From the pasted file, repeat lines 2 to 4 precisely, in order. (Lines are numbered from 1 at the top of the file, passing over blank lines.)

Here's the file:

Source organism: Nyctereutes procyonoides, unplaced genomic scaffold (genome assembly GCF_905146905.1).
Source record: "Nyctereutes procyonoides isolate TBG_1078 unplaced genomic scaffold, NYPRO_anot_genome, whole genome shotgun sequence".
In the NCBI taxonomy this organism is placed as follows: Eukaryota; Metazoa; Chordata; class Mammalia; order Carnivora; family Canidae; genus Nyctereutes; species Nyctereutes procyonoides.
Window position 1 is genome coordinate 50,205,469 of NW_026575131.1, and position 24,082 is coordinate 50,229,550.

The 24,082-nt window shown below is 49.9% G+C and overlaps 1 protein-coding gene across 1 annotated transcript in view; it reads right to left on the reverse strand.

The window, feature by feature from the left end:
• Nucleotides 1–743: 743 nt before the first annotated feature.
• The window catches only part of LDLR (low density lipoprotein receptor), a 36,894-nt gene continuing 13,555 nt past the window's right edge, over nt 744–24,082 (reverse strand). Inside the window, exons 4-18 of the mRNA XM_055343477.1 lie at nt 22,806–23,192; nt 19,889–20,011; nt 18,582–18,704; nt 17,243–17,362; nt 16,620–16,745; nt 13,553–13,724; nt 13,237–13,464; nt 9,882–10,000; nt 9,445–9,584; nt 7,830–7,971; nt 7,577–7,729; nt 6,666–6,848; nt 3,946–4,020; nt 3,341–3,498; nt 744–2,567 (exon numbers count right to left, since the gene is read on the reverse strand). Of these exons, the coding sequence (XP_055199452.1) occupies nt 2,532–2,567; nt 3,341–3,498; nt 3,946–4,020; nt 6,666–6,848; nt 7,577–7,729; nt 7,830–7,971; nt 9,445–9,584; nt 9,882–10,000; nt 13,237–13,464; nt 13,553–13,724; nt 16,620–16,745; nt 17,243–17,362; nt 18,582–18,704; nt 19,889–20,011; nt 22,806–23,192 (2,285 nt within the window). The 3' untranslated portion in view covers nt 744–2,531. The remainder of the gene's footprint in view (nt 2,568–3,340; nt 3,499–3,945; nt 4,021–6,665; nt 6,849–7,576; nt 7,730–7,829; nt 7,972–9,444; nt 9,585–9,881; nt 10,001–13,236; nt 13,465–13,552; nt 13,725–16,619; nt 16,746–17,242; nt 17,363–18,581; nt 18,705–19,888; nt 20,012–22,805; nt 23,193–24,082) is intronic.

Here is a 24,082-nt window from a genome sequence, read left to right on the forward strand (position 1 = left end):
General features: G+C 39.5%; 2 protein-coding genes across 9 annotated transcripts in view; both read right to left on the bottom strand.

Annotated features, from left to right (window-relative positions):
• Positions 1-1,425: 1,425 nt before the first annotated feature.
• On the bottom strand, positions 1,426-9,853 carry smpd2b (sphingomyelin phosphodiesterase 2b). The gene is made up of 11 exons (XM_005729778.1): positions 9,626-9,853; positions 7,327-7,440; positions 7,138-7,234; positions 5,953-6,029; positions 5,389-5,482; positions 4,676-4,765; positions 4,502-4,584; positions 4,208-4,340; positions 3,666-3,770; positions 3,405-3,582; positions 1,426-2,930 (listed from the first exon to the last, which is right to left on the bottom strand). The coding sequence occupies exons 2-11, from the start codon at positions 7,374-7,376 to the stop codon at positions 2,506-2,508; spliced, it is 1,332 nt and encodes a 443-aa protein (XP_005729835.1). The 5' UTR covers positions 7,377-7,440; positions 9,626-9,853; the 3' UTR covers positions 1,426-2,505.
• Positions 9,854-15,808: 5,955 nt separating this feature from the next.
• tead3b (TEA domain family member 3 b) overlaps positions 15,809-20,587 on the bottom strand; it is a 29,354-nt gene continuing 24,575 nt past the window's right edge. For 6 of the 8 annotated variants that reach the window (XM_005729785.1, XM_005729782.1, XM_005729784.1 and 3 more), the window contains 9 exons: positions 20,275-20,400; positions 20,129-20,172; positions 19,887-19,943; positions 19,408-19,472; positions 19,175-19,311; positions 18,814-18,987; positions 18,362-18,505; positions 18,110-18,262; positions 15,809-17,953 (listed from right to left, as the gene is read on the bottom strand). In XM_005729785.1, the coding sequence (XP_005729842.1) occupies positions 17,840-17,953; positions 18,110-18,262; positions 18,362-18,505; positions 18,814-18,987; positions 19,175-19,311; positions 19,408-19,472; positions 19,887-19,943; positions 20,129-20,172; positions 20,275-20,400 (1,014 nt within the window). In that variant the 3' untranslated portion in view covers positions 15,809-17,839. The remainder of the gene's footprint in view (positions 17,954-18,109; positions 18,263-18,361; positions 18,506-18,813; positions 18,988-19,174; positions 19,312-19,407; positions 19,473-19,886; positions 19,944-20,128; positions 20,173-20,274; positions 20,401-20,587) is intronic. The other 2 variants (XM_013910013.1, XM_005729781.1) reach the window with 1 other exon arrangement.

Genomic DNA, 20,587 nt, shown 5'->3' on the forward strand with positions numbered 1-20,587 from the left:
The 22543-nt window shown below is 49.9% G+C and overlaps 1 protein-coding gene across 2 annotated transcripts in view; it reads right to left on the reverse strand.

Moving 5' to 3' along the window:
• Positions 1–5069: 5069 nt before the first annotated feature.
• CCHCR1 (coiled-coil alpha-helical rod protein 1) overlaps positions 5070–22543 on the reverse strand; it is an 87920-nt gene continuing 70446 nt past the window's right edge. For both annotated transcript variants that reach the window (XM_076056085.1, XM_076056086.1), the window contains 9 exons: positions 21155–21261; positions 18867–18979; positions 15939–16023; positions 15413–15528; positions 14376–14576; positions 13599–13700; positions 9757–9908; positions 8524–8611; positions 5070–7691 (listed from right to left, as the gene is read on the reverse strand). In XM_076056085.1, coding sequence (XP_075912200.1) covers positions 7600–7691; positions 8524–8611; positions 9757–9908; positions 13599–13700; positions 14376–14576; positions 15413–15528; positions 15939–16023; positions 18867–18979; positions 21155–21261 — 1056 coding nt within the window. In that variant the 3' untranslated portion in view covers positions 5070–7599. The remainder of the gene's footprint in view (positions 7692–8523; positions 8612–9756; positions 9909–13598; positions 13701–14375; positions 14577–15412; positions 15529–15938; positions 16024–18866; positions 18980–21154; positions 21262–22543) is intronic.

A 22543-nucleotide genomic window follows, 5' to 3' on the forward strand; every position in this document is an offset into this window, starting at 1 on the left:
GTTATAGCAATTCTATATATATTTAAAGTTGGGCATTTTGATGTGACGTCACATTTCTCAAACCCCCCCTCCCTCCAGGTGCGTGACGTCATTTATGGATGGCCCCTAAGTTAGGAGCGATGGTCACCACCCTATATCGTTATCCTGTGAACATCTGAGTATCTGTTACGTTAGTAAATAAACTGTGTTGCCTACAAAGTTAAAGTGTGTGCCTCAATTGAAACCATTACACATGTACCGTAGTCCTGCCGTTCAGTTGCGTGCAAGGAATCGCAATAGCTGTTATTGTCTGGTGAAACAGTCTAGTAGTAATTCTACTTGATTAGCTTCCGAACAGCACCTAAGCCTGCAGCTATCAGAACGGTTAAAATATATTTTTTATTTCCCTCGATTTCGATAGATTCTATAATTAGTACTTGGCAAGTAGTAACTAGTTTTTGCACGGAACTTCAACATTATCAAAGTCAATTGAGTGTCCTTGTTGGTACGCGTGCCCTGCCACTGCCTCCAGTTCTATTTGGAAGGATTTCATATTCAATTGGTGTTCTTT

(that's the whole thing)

Source record: "Nyctereutes procyonoides isolate TBG_1078 unplaced genomic scaffold, NYPRO_anot_genome, whole genome shotgun sequence".
In the NCBI taxonomy this organism is placed as follows: Eukaryota; Metazoa; Chordata; class Mammalia; order Carnivora; family Canidae; genus Nyctereutes; species Nyctereutes procyonoides.
Window position 1 is genome coordinate 50,205,469 of NW_026575131.1, and position 24,082 is coordinate 50,229,550.